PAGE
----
5.4.2. Choice assays on groups in semi natural conditions (micro-hives)

In this assay, caged bees can be used (see the BEEBOOK paper on maintaining adult Apis mellifera in cages under in vitro laboratory conditions (Williams et al., 2013)). The cage must be fitted with transparent walls allowing for observation, with a small comb glued in the middle and two side openings for lure introduction. Briefly,

  1. Place freshly emerged (about 1 day old) bees into the cage (Dor et al., 2005; Malka et al., 2007)
  2. Feed them with sugar solution and pollen cakes ad libitum.
  3. Keep the cages in a temperature controlled chamber simulating hive conditions (of 30-33 0C and 50-70% relative humidity).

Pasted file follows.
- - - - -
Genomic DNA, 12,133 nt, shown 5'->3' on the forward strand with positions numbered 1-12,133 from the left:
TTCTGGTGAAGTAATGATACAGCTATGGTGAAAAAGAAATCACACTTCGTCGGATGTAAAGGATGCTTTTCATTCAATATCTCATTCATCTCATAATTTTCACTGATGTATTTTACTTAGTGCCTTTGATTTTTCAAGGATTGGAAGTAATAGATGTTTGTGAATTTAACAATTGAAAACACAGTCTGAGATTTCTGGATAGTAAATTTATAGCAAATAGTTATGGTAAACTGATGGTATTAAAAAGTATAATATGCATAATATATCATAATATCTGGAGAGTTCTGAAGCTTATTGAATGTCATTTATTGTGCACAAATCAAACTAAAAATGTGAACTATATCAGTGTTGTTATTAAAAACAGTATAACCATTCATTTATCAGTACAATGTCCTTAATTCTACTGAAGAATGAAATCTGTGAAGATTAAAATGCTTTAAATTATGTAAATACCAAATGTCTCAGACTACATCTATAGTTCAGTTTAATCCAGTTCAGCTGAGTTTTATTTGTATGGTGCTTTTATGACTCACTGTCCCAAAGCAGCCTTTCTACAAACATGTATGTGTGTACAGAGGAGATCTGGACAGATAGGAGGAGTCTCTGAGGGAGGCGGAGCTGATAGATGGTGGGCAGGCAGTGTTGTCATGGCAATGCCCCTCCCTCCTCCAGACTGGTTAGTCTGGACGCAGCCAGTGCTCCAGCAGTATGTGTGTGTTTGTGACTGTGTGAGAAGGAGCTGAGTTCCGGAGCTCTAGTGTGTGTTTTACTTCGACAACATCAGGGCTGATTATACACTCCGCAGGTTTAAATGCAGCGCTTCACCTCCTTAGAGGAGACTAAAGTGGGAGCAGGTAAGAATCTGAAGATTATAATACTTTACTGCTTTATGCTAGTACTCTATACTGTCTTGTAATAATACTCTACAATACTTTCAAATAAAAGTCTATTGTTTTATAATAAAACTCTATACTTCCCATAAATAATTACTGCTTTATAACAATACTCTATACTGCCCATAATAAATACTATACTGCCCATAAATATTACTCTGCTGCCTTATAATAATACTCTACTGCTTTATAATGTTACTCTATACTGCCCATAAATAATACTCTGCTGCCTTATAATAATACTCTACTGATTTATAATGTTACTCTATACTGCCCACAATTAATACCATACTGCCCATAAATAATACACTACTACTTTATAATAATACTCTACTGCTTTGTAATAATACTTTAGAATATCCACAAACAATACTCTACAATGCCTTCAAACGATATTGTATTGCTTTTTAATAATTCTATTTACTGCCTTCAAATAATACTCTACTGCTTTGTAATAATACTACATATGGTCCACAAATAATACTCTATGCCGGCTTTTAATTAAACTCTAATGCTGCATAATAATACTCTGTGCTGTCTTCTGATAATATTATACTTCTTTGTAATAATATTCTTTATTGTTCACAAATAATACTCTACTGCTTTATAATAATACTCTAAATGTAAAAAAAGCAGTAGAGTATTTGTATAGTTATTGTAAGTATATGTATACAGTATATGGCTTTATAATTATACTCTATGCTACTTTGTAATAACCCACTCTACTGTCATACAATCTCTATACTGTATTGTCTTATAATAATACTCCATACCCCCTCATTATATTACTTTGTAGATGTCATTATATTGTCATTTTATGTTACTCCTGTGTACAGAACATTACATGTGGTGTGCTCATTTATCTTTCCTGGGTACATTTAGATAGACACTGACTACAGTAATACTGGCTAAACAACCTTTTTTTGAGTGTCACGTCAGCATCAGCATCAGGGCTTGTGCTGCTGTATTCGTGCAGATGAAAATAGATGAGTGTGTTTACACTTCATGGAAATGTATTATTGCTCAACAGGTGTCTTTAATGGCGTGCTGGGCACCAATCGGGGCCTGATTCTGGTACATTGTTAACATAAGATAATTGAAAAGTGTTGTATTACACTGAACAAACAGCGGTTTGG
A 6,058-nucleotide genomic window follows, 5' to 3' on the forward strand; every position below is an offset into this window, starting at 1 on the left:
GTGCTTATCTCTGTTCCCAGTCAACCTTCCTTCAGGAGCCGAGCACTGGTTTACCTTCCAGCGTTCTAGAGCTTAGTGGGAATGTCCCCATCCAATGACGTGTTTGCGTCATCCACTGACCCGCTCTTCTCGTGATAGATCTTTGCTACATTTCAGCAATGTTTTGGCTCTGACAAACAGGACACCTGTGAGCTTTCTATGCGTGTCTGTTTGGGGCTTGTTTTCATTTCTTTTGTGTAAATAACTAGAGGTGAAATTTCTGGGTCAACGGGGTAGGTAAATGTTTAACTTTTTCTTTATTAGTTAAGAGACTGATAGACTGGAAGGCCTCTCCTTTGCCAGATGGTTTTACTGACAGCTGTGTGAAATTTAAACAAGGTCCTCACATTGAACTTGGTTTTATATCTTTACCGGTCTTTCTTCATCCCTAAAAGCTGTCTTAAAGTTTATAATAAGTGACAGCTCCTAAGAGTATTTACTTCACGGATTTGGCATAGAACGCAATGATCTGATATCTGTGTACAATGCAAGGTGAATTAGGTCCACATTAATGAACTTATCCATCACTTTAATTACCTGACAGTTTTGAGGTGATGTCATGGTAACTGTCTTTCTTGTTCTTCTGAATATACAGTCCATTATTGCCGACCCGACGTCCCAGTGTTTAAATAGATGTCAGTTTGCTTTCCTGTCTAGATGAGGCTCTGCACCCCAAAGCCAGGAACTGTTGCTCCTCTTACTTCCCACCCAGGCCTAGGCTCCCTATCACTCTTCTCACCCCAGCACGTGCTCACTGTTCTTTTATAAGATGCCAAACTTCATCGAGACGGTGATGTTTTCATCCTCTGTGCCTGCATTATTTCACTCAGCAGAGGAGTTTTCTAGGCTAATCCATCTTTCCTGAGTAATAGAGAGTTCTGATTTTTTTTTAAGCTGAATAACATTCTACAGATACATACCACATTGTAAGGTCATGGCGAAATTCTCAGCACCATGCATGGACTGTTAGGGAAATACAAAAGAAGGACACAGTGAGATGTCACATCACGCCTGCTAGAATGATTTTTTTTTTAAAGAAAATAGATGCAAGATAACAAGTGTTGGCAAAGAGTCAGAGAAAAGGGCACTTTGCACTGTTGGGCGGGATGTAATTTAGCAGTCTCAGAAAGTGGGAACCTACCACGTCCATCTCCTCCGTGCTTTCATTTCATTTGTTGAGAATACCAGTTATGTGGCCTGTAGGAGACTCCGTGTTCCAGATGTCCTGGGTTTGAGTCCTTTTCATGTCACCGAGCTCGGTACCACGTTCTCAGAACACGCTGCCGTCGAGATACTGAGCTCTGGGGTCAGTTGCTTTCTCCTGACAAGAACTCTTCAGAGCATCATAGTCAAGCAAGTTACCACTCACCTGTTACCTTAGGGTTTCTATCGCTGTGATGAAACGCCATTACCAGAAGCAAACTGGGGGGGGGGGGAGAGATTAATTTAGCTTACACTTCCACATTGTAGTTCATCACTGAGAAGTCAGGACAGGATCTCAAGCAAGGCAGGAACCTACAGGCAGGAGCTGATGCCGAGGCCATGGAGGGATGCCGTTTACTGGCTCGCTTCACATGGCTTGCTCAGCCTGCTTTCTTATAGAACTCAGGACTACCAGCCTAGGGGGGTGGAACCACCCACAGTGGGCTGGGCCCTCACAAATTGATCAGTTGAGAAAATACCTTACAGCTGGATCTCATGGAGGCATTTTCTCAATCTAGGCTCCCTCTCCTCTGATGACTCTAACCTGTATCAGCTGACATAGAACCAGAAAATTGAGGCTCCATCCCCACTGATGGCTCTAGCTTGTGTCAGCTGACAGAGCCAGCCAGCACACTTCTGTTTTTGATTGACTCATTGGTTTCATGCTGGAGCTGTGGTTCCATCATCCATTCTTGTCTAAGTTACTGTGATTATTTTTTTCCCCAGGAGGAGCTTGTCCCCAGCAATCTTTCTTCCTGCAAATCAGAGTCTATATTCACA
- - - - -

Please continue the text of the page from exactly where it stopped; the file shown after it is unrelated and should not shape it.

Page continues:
4. After a few (1-3) days, of acclimatization in darkness, present workers with the choice of lures,
  5. Count the number of workers on the lure licking and antennating at specific time intervals determined in preliminary studies.

Pros: This type of assay offers greater control over environmental conditions; remotely resembles the natural situation of bees as they are kept on a comb; allows for maintenance of bees for about three weeks and enables the comparing of responses of the same group of bees to a series of doses or different compounds. It also enables the conduction of age-specific tests.

Cons: Such bioassays demand construction of special cages and possession of a temperature controlled chamber.